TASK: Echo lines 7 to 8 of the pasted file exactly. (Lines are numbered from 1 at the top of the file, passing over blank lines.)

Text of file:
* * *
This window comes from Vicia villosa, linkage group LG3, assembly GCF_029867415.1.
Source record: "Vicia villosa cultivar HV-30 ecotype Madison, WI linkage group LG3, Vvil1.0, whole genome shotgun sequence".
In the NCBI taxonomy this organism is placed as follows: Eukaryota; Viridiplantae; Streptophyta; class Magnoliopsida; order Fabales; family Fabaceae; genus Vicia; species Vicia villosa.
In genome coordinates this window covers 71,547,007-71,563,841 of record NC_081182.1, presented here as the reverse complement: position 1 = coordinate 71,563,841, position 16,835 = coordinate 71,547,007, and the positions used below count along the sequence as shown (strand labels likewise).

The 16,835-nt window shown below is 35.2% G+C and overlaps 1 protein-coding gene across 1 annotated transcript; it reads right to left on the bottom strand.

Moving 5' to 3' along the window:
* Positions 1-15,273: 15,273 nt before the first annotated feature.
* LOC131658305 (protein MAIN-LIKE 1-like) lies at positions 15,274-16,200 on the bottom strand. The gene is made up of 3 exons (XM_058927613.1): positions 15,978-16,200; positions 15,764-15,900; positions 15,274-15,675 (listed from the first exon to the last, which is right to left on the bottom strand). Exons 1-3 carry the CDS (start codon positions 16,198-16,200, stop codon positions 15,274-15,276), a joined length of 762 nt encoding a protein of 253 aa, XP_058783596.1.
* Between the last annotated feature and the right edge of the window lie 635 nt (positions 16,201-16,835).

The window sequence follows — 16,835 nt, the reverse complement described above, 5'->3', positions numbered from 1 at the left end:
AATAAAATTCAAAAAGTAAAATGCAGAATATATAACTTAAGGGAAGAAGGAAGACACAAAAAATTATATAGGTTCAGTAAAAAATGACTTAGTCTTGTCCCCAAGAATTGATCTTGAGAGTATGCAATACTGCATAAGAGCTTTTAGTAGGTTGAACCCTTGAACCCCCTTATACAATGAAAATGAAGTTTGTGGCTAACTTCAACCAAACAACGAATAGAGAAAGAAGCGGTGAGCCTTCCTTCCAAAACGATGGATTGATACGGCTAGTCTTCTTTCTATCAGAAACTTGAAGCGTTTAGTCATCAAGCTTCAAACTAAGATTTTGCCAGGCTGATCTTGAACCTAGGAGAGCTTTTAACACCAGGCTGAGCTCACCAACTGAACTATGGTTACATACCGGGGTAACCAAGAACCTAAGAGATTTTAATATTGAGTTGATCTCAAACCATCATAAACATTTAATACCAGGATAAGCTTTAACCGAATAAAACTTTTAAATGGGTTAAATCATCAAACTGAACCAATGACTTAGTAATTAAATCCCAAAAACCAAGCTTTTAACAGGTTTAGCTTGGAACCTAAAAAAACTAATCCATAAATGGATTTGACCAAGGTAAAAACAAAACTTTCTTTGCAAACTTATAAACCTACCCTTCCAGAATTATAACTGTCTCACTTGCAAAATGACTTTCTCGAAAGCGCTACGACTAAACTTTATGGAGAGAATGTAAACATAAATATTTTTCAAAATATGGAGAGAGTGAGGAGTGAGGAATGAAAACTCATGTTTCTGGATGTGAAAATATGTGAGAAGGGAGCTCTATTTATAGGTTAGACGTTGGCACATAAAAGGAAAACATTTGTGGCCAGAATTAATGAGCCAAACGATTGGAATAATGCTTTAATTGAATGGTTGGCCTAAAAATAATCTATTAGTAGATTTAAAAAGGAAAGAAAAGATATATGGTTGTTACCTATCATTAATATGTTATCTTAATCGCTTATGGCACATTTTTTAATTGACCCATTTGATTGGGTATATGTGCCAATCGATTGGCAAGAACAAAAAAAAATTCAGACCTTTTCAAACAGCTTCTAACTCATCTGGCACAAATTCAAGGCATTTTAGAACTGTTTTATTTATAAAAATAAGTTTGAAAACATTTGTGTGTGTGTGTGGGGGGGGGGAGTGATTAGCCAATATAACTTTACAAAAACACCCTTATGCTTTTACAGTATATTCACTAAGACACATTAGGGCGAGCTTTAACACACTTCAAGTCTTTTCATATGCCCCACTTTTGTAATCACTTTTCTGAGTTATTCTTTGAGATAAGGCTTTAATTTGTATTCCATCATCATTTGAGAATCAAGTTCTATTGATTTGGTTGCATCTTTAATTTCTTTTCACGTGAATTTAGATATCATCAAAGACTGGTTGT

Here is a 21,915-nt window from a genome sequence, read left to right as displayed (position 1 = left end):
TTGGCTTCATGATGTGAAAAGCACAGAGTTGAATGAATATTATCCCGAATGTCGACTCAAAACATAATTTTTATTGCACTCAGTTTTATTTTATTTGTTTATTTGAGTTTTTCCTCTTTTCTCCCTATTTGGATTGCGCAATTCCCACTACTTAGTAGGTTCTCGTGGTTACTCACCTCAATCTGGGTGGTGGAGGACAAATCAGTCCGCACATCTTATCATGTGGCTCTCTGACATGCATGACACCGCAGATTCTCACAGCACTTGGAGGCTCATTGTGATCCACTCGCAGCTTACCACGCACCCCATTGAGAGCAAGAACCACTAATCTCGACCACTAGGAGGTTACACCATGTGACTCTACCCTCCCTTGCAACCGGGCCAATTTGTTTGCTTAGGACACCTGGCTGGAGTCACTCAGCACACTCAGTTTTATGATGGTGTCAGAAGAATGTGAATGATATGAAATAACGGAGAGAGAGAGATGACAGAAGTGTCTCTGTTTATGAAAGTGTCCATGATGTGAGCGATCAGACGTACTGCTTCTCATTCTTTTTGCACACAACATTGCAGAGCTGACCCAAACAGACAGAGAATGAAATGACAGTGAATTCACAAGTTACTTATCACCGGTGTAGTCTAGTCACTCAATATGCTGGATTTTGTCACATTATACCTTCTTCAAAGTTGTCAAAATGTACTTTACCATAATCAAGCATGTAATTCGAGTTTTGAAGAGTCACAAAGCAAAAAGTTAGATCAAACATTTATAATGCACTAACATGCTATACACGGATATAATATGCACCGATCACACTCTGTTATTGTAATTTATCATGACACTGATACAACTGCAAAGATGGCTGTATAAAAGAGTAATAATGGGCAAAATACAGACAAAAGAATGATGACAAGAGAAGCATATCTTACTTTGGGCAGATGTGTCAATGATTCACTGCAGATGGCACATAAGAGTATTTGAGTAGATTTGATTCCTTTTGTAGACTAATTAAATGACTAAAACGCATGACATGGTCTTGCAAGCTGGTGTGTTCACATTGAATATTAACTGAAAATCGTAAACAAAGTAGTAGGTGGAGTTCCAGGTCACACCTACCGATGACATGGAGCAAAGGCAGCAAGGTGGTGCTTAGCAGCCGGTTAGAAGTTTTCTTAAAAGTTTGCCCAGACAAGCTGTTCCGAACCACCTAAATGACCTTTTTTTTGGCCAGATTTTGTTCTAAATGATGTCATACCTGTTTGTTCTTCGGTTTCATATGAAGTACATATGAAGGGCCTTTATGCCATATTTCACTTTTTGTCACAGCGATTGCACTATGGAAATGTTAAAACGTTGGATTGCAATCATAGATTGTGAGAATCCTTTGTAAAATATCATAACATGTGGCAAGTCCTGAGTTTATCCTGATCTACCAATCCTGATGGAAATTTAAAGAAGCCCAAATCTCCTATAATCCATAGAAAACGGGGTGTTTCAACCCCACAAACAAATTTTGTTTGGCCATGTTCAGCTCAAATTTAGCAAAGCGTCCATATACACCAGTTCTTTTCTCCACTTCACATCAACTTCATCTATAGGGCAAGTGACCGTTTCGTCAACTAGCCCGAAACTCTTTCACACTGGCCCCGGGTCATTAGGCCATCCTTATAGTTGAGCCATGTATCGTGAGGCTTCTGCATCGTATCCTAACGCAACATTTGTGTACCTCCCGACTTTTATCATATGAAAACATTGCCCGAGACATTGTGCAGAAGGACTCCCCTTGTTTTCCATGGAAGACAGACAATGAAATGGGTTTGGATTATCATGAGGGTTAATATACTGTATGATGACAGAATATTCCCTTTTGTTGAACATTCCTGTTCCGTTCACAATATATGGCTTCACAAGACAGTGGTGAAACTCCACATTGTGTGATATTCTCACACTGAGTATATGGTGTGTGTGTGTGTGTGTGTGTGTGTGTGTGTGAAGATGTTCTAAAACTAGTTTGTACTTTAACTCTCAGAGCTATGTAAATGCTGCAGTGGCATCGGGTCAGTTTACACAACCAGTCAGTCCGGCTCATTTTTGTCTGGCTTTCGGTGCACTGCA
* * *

* Positions 1-15,273: 15,273 nt before the first annotated feature.
* LOC131658305 (protein MAIN-LIKE 1-like) lies at positions 15,274-16,200 on the bottom strand. The gene is made up of 3 exons (XM_058927613.1): positions 15,978-16,200; positions 15,764-15,900; positions 15,274-15,675 (listed from the first exon to the last, which is right to left on the bottom strand). Exons 1-3 carry the CDS (start codon positions 16,198-16,200, stop codon positions 15,274-15,276), a joined length of 762 nt encoding a protein of 253 aa, XP_058783596.1.